Reviews

2013 Honda Fit EV Driving Impressions


The all-electric Honda Fit EV is a bit different from the other models. On the road, the Fit EV is really two cars in one: in Eco mode it conserves wattage and pretty much ambles along, a sedate statement of green consciousness. In Normal mode, acceleration and torque is sufficient for cruising and city driving. Punch in Sport mode and the lightweight Fit thrusts forward with a significant kick and the EV holds a head of steam that's more than enough to attack an incline or power up an interstate on-ramp.

The Fit EV draws its power from a 20-kilowatt hour, lithium-ion battery and a 92-kilowatt coaxial electric motor/gearbox. The high-density electric motor, similar to the unit that drives the FCX Clarity fuel cell electric vehicle, is highly efficient and ultra-silent; more than a couple of times we had to check the Ready to Drive readout on the dash panel to make sure that it was running and ready to engage.

The three-mode Dynamic Electric Drive system uses Eco, Normal and Sport buttons located to the left of the steering wheel. In Eco mode, it labors when uphill thrust is required, and torque is limited. In Sport mode, the EV is positively fast. Sport mode reduced the range by about 20 percent in our testing.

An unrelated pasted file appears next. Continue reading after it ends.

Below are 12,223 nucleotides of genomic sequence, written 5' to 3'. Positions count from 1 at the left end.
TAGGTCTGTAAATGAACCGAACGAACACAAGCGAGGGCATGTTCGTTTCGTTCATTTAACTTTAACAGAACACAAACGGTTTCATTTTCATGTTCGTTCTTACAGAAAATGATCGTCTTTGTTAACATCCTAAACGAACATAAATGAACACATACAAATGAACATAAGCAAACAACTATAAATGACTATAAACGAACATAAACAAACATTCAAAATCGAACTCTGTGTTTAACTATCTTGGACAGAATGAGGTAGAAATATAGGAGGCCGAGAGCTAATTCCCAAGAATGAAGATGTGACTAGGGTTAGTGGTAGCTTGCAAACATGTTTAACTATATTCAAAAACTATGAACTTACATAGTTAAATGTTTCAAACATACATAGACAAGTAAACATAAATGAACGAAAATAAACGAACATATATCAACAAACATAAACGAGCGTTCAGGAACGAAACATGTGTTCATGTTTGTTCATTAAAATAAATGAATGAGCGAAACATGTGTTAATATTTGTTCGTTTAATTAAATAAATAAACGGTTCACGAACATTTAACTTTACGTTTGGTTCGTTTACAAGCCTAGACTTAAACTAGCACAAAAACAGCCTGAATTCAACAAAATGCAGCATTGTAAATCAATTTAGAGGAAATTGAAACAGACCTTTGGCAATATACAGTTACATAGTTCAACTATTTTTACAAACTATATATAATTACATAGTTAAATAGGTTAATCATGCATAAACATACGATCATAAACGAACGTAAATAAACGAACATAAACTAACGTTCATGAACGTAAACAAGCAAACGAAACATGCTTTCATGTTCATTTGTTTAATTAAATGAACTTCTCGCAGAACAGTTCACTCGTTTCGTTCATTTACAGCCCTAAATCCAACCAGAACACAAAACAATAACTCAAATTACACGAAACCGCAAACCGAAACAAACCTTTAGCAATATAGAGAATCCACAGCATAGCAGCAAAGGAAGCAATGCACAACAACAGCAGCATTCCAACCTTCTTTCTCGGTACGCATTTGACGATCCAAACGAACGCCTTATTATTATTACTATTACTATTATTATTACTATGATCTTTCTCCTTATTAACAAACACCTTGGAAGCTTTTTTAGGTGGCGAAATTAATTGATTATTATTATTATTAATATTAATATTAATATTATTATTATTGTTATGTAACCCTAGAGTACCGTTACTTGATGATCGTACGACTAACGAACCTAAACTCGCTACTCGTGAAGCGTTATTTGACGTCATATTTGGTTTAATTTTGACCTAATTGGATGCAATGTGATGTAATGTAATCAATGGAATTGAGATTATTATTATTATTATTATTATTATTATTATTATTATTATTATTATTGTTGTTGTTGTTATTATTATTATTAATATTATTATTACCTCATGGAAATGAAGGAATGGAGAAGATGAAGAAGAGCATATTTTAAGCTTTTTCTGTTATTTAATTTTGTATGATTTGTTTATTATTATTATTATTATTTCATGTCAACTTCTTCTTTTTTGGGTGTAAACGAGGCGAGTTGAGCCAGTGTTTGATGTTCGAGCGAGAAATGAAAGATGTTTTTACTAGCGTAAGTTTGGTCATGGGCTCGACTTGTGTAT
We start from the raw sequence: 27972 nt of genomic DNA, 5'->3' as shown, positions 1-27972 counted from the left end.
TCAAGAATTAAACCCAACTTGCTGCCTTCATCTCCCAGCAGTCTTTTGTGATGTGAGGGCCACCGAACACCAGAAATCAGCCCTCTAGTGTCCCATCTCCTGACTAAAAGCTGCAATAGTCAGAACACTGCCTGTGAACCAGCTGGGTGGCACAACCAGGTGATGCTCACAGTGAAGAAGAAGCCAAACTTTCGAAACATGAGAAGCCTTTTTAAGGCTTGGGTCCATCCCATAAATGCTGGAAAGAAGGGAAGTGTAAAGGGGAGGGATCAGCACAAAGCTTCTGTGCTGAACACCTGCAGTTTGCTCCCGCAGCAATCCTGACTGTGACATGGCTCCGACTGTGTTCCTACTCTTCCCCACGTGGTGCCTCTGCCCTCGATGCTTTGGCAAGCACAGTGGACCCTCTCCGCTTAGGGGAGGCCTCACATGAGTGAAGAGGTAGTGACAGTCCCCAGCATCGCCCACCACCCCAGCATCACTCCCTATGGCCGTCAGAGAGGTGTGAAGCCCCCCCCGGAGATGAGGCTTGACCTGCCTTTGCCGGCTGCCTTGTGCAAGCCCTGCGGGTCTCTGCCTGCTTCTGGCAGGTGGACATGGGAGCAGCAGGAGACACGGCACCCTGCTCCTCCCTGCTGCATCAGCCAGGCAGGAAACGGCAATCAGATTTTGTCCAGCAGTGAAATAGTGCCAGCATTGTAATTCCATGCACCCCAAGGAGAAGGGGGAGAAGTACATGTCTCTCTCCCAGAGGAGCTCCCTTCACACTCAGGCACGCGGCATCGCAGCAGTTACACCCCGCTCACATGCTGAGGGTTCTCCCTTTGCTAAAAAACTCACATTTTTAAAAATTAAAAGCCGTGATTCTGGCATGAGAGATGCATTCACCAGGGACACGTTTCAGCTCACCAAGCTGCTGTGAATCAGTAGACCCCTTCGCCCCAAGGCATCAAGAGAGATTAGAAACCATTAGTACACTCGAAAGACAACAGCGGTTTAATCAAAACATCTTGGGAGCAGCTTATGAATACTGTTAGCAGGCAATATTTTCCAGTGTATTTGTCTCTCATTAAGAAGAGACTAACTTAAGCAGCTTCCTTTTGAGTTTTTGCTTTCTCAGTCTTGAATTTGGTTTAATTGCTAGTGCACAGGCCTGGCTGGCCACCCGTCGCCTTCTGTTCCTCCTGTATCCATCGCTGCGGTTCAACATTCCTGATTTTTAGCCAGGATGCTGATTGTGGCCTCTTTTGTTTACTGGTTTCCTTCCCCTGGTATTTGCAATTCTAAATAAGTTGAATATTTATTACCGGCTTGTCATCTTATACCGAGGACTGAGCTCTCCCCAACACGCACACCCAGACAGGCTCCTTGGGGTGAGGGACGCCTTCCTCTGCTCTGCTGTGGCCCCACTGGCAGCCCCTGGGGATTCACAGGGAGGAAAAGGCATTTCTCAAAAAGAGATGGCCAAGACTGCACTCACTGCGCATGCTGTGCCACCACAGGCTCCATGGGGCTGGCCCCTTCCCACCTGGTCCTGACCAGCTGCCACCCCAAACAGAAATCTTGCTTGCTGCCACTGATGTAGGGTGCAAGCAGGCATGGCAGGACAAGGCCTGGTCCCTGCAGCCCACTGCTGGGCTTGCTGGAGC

Fit EV is fun to drive on winding roads. Handling is crisp, steering is responsive. At 3252 pounds, Fit EV weighs more than a standard Fit. While that would be a factor on a racetrack or autocross circuit, we didn't notice it while driving around town, on freeways and on backroads.

When it comes time to recharge, the Fit EV owner should have a plan A, and a Plan B just to be safe and avoid range anxiety.

A 6.6 kW, onboard, 32-amp charger allows for recharging of the Fit EV with a 240-volt circuit in less than three hours. Owners will want to equip their home with a 240-volt charging station. Honda has partnered with Leviton as the preferred Electric Vehicle Supply Equipment (EVSE) charging supplier.

When using 120-volt household current, be prepared to close the garage door and settle in for a long nap; a full recharge takes more than 10 hours, Honda says. In fact, we plugged the Fit into a 120-volt household line and five hours later, the range meter hadn't budged. The charger during that time appeared to be operating, as all the charge lights were green. You'll want that 240-volt charging system.

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